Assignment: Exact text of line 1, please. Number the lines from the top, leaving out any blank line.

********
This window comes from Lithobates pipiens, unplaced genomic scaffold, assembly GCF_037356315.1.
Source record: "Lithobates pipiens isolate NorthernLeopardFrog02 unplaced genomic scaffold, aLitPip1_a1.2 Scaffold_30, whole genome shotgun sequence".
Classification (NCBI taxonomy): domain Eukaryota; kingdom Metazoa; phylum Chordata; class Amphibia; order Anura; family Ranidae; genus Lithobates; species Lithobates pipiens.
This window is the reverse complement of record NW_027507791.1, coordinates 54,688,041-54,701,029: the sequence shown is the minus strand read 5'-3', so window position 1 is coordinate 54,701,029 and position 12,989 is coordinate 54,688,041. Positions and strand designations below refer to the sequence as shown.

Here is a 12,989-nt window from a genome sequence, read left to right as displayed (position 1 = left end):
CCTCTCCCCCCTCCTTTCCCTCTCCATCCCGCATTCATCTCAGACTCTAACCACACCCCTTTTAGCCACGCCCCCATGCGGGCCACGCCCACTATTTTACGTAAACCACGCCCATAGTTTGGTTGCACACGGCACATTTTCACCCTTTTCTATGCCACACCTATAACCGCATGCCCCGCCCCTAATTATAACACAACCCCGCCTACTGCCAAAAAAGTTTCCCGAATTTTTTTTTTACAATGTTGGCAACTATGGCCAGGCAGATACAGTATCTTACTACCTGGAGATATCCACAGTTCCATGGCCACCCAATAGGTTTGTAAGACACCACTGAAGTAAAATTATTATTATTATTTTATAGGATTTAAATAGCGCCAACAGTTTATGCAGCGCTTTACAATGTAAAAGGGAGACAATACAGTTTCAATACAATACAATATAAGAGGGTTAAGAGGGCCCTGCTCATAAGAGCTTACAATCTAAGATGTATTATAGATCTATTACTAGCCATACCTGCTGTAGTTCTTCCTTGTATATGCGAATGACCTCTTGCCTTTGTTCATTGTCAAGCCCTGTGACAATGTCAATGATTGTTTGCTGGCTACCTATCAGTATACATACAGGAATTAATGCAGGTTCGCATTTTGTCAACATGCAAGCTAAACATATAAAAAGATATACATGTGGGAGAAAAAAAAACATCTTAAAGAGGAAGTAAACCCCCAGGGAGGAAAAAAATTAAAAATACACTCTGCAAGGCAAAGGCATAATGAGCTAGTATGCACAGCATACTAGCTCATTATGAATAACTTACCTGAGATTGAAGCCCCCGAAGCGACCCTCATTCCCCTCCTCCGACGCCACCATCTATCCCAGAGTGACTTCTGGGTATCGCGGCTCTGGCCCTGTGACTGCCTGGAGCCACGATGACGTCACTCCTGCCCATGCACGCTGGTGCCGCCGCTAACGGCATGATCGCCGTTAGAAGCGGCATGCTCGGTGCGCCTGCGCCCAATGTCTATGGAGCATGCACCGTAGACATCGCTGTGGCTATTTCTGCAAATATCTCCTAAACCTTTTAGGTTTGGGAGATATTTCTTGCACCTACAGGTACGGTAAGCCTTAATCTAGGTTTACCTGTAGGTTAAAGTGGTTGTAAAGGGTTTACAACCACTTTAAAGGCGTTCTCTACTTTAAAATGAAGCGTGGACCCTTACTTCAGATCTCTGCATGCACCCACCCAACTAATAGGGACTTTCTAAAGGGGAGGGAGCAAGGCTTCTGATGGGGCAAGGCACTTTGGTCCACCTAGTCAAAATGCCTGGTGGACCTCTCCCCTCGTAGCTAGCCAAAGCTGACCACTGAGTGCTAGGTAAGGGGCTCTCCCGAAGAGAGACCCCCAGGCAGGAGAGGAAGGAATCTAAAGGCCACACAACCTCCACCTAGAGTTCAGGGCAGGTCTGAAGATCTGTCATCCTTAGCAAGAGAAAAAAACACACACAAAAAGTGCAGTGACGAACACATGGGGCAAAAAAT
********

This window comes from Lithobates pipiens, unplaced genomic scaffold, assembly GCF_037356315.1.